The Norfolk County Sports Hall of Recognition is proud to announce its Class of 2021. Joining the group of athletes, coaches, and builders already elected is the trio of Joseph “Joey” Bomberry, James “Jim” Simmons, and Walter “Walt” Gardner.
The class of 2021 will join the nominees from 2019, George and Mary Ann Pieters (archery club builders and competitors), Robert Proracki (athlete and official in a variety of sports) and Haven Swarts (gymnastics).
All will be inducted at the Norfolk County Sports Hall of Recognition Dinner on July 16, 2022 at the Hungarian Hall, Delhi, Ontario. Due to the global pandemic, inductees were not selected for 2020.
Known for his infectious smile, friendly demeanor and passion for life, you’d be hard pressed to find a more well-liked Norfolk County resident than Joey Bomberry. Bomberry became affectionately known as a “rink rat” in the early 60s, assisting local minor hockey and junior teams with sticks, water bottles and any other task that needed to be done.
He was a constant fixture at the rink, and also the baseball fields in the region, both lending a hand and offering words of encouragement to all participants. Bomberry was also a passionate supporter of local firefighters, often helping out when asked and even going on a few calls to assist.
“Joey was an institution,” says Sports Hall inductee and past chair Don Stewart. “Everyone who knew him loved him.” Bomberry spent hundreds of hours assisting local teams, coaches and players, so much so that the Sports Hall will include Bomberry as its first-ever ‘Sports Ambassador’.
Sports Ambassadors are spokespersons, boosters, and/or personalities that exemplify everything about the game, sportsmanship, rallying for the cause and showing dedication and love for sport in our area. They are beyond passionate about their favourite athletic endeavours and their community, even though they may not be official members of a certain team.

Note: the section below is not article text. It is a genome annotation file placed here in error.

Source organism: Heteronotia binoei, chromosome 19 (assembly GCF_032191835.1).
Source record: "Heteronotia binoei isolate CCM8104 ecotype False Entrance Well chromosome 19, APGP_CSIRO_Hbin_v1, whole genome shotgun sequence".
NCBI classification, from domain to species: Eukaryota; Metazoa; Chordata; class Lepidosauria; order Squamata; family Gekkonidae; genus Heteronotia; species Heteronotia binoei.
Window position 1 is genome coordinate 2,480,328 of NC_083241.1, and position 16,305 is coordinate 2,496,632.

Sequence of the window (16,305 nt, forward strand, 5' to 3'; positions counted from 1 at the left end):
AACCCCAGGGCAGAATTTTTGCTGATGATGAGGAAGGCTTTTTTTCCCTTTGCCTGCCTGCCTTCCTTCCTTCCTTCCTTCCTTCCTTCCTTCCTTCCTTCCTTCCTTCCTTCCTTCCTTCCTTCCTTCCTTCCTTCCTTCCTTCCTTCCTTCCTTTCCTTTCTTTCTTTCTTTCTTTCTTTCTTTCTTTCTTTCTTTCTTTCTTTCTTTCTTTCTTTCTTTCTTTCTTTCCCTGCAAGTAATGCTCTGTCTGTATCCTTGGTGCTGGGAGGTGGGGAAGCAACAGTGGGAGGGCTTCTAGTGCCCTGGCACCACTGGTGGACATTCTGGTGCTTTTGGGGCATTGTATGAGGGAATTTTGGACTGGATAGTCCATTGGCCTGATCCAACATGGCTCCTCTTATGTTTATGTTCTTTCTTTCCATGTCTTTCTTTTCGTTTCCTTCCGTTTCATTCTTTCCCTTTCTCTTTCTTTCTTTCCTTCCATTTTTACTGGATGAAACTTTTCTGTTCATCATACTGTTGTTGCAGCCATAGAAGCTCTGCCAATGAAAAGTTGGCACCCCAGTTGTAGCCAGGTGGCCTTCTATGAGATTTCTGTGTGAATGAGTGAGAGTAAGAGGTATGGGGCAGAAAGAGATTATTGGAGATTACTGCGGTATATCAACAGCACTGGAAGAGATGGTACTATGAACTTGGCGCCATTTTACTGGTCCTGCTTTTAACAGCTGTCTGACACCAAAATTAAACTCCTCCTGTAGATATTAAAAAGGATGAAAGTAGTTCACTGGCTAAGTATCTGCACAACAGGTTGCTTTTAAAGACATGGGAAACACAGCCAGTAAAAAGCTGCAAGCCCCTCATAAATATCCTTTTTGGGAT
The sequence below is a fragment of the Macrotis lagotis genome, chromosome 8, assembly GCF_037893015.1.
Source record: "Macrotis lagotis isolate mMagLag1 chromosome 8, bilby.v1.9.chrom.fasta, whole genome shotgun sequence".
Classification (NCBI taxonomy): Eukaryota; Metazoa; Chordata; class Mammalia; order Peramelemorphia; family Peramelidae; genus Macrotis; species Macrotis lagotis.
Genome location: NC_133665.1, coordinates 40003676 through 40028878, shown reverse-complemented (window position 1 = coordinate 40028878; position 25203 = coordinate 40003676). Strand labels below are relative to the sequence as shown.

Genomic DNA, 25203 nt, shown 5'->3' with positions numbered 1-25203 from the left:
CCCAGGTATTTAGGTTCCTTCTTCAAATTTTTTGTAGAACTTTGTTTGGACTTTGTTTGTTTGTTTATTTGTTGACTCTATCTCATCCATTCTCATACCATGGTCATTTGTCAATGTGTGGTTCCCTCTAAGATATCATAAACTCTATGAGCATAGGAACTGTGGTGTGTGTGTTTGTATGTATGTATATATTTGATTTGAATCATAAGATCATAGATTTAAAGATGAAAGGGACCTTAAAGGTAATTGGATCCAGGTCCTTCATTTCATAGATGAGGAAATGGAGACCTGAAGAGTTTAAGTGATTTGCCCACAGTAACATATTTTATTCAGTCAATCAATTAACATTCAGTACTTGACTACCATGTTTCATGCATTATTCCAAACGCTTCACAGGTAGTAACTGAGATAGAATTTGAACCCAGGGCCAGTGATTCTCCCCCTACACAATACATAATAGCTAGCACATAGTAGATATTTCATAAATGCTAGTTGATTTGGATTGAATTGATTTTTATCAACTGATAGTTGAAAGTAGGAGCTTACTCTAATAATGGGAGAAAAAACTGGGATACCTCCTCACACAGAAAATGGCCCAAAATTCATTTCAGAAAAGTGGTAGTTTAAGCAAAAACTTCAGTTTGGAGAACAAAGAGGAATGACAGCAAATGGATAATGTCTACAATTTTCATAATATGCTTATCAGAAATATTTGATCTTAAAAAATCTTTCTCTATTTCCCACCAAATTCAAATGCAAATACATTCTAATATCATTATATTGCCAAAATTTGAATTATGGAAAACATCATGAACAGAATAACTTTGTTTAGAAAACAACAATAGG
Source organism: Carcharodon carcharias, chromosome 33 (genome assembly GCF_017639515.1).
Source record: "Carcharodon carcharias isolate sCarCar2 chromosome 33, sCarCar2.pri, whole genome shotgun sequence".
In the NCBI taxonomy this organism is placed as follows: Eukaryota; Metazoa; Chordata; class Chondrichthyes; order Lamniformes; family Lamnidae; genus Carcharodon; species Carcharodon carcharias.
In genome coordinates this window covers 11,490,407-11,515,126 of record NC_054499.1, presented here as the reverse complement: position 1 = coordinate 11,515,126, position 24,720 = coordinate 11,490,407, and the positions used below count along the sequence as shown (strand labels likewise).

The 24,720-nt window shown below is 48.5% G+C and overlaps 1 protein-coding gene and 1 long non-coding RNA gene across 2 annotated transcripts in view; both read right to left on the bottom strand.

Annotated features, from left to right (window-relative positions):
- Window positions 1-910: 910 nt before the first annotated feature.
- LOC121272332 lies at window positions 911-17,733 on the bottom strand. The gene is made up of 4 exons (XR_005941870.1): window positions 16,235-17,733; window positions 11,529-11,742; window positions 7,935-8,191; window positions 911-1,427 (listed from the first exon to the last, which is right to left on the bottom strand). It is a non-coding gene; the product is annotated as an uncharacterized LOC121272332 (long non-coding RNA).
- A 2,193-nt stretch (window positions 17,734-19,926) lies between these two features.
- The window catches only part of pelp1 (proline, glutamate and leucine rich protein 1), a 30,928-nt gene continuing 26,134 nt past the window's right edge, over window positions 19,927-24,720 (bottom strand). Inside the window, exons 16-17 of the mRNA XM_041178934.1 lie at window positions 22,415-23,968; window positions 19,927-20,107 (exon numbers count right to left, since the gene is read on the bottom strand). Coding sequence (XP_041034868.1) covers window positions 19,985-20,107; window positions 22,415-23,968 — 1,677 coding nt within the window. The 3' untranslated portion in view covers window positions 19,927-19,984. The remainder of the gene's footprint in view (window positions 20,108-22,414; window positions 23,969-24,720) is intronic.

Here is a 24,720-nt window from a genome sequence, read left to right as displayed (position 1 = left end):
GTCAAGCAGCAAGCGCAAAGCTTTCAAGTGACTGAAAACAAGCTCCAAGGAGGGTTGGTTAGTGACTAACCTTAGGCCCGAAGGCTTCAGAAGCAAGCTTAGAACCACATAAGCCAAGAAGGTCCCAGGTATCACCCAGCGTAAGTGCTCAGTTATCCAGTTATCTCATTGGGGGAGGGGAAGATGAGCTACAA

Jim Simmons was a rink rat growing up in his hometown of Port Dover. It was then that he developed a passion for hockey and competition. This passion would eventually be showcased at the highest levels years later. He had a strong career on the field, winning multiple slo pitch titles. Simmons became just the third pitcher to toss a no-hitter in a provincial tournament in 1988. On the ice he won multiple championships at the Simcoe Curling Club.
At the age of 65, Simmons was diagnosed with macular degeneration but refused to let a lack of sight slow him down. Playing mostly with a local rink that includes fellow Sports Hall member Mike Vrooman, Simmons won four national championships and two provincial titles. In the summer, he turned his attention to the links where he became the Ontario Vision Impaired Golf senior men’s champion three-straight times from 2011-2013. But that’s not all. Simmons competes for the Port Dover Sailing Club and, among other titles, won Boat of the Year, and the Port Colborne to Port Dover Race in 2018.
“Jim always played the game with honesty,” said Simmons’ slo pitch teammate, fellow Sports Hall inductee, and former Norfolk County Mayor Charlie Luke. “He supported all his team members at all times both on and off the diamond.”
Born in 1964, Walt Gardner excelled at various levels of hockey, baseball/fastball, coaching and as an official. He won a total of 11 championships as a player and coach with teams at many levels, including with the Montreal Royals (Junior A), Simcoe Gunners, and Simcoe Intermediate Fastball.
Gardner excelled on the ice enough to warrant an invitation to Chicago Black Hawks training camp in 1950 at a time when the National Hockey League boasted only six teams and precious few roster spots. Gardner traded his stick for a whistle after his playing days were over and he would eventually spend 13 years as one of the best and most well-respected officials in the Ontario Hockey Association. His time in stripes included the 1975-76 season in the North American Hockey League.
“Both teams knew that if Walt was refereeing, the outcome was due to the players input rather than the decisions of the referee,” said Tony Steyaert, a former OHA official and supervisor. “ I just want to say for all his skills and efforts he put on the ice, he was a good person and has been a lifetime friend to me and others.”
The Norfolk County Sports Hall of Recognition is located in the Simcoe Recreation Centre, pool viewing area level. Displays of sports team photos and inductee plaques can be viewed during regular operating hours. Additional information about events, past inductees and how to nominate individuals can be found on elsewhere on our website, www.norfolksports.ca.
Written by: Jacob Robinson, NCSHR Director